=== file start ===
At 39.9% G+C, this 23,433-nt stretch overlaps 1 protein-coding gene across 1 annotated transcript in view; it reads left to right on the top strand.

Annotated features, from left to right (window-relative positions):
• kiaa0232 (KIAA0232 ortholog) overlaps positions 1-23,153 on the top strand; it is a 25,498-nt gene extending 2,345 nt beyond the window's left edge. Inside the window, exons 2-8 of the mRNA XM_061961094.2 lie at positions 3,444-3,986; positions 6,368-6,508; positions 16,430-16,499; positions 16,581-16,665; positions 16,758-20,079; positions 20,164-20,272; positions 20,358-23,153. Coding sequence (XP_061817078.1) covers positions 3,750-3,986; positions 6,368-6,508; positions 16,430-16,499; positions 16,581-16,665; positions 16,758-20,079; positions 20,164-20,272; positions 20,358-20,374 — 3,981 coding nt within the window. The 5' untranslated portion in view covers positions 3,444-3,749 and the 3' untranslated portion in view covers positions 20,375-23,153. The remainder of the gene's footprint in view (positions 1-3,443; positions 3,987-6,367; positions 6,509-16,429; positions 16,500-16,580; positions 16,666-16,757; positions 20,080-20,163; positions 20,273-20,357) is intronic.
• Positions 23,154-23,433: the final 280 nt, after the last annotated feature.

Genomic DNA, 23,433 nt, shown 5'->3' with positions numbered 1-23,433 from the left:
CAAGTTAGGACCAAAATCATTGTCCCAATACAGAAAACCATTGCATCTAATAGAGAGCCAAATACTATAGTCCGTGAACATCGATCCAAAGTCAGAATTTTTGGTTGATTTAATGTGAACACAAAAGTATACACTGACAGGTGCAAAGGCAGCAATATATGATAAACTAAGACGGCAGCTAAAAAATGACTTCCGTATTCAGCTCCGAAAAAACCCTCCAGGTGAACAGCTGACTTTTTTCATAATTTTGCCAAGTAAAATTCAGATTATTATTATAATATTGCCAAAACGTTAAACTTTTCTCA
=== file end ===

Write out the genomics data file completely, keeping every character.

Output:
At 39.9% G+C, this 23,433-nt stretch overlaps 1 protein-coding gene across 1 annotated transcript in view; it reads left to right on the top strand.

Annotated features, from left to right (window-relative positions):
• kiaa0232 (KIAA0232 ortholog) overlaps positions 1-23,153 on the top strand; it is a 25,498-nt gene extending 2,345 nt beyond the window's left edge. Inside the window, exons 2-8 of the mRNA XM_061961094.2 lie at positions 3,444-3,986; positions 6,368-6,508; positions 16,430-16,499; positions 16,581-16,665; positions 16,758-20,079; positions 20,164-20,272; positions 20,358-23,153. Coding sequence (XP_061817078.1) covers positions 3,750-3,986; positions 6,368-6,508; positions 16,430-16,499; positions 16,581-16,665; positions 16,758-20,079; positions 20,164-20,272; positions 20,358-20,374 — 3,981 coding nt within the window. The 5' untranslated portion in view covers positions 3,444-3,749 and the 3' untranslated portion in view covers positions 20,375-23,153. The remainder of the gene's footprint in view (positions 1-3,443; positions 3,987-6,367; positions 6,509-16,429; positions 16,500-16,580; positions 16,666-16,757; positions 20,080-20,163; positions 20,273-20,357) is intronic.
• Positions 23,154-23,433: the final 280 nt, after the last annotated feature.

Genomic DNA, 23,433 nt, shown 5'->3' with positions numbered 1-23,433 from the left:
CAAGTTAGGACCAAAATCATTGTCCCAATACAGAAAACCATTGCATCTAATAGAGAGCCAAATACTATAGTCCGTGAACATCGATCCAAAGTCAGAATTTTTGGTTGATTTAATGTGAACACAAAAGTATACACTGACAGGTGCAAAGGCAGCAATATATGATAAACTAAGACGGCAGCTAAAAAATGACTTCCGTATTCAGCTCCGAAAAAACCCTCCAGGTGAACAGCTGACTTTTTTCATAATTTTGCCAAGTAAAATTCAGATTATTATTATAATATTGCCAAAACGTTAAACTTTTCTCA